"A Bipartisan Path Forward" and the Long Term
Erskine Bowles and Alan Simpson's new plan, "A Bipartisan Path Forward to Securing America's Future," saves $2.5 trillion to $2.85 trillion over the next decade, exceeding the $2.4 trillion we identified as the minimum savings needed to put the debt on a clear downward path relative to the economy. Importantly, though, policymakers must be looking to put the debt on a clear downward path over the long term, not just temporarily. Fortunately, Simpson and Bowles's new plan succeeds at that goal.
In Appendix G of the report, the Moment of Truth Project staff analyze the effects of the proposal through 2040. They do so both by looking at "Step 3" -- the $2.5 trillion of specific deficit reduction for this decade -- and the additional long-term Social Security, health, and transportation savings in "Step 4." They also evaluate the steps under two different scenarios. In Scenario 1, other mandatory and discretionary spending are assumed to grow with GDP after 2023 (2025 for discretionary), consistent with how CBO extrapolates the long-term. In Scenario 2, other mandatory and discretionary spending are assumed to grow with inflation plus population growth -- a somewhat slower growth rate -- consistent with how OMB extrapolates the impact of the President's budget over the long-term.
As you can see below, the plan puts debt on a downward path over the long term under all sets of assumptions put forward, though at different rates depending on what is assumed about the growth of discretionary and mandatory spending and depending on what policies are incorporated. Importantly, these estimates are quite rough and should be treated as such.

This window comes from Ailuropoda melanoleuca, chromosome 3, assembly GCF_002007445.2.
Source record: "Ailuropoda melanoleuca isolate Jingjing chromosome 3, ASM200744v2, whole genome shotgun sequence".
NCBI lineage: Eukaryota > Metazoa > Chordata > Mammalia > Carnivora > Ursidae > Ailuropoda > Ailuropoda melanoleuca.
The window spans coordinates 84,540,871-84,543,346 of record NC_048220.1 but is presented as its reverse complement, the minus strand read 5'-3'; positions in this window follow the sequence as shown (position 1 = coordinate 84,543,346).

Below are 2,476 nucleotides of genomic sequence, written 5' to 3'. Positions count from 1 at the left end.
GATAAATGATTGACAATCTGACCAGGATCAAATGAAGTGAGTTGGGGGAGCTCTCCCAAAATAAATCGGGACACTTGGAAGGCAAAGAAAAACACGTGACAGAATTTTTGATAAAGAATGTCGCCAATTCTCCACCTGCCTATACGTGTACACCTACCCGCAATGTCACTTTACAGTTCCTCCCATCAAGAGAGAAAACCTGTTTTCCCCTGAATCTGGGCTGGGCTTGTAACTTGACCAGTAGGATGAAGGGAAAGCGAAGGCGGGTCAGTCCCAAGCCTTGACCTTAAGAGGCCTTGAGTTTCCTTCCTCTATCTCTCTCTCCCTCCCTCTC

Sources: CBO, CRFB, MOT
In either scenario, the plan succeeds in continuing to put debt on a downward path as a share of the economy. By just taking "Step 3," the debt would fall to 64 percent of GDP by 2030, 61 percent by 2035, and 58 percent by 2040 in Scenario 1. Under this scenario, deficits remain at about two percent or below. Under Scenario 2, whereby discretionary and other mandatory spending grow more slowly, debt would fall to 63 percent in 2030, 55 percent in 2035, and 46 percent in 2040. Under this scenario, the budget would balance by about 2040.
Enacting the "Step 4" from the proposal, which includes measures to make the Highway and Social Security trust funds solvent plus a cap on the growth of the federal government's budgetary commitment to health care, would put additional downward pressure on deficits and debt over the long-term. In Scenario 1, debt would fall to 61 percent of GDP in 2030, 55 percent in 2035, and 50 percent in 2040, while reducing the deficit to one percent by 2040. Under Scenario 2 of estimating the effects of "Step 4," debt would fall to 59 percent of GDP in 2030, 49 percent in 2035, and 38 percent in 2040, while balancing the budget by 2035.
There is some question about whether some long-term assumptions may be reasonable, particularly on revenue. Over the long term, the plan assumes that revenue increases as a share of GDP until it reaches 21 percent, where it is frozen. This treatment is more generous than CBO's Alternative Fiscal Scenario, which freezes revenue after 2022, but it is less generous than either CBO current law or the CRFB Realistic baseline, which assume that revenue continues to grow. One could see arguments either way for why this assumption may be less reasonable than an alternative.
While Bowles and Simpson's new proposal is just one way to go about fixing the budget, it is clear looking at the projections that the plan would put debt on a sustainable path over the next ten years and beyond. Any budget plan that policymakers ultimately support should accomplish that goal.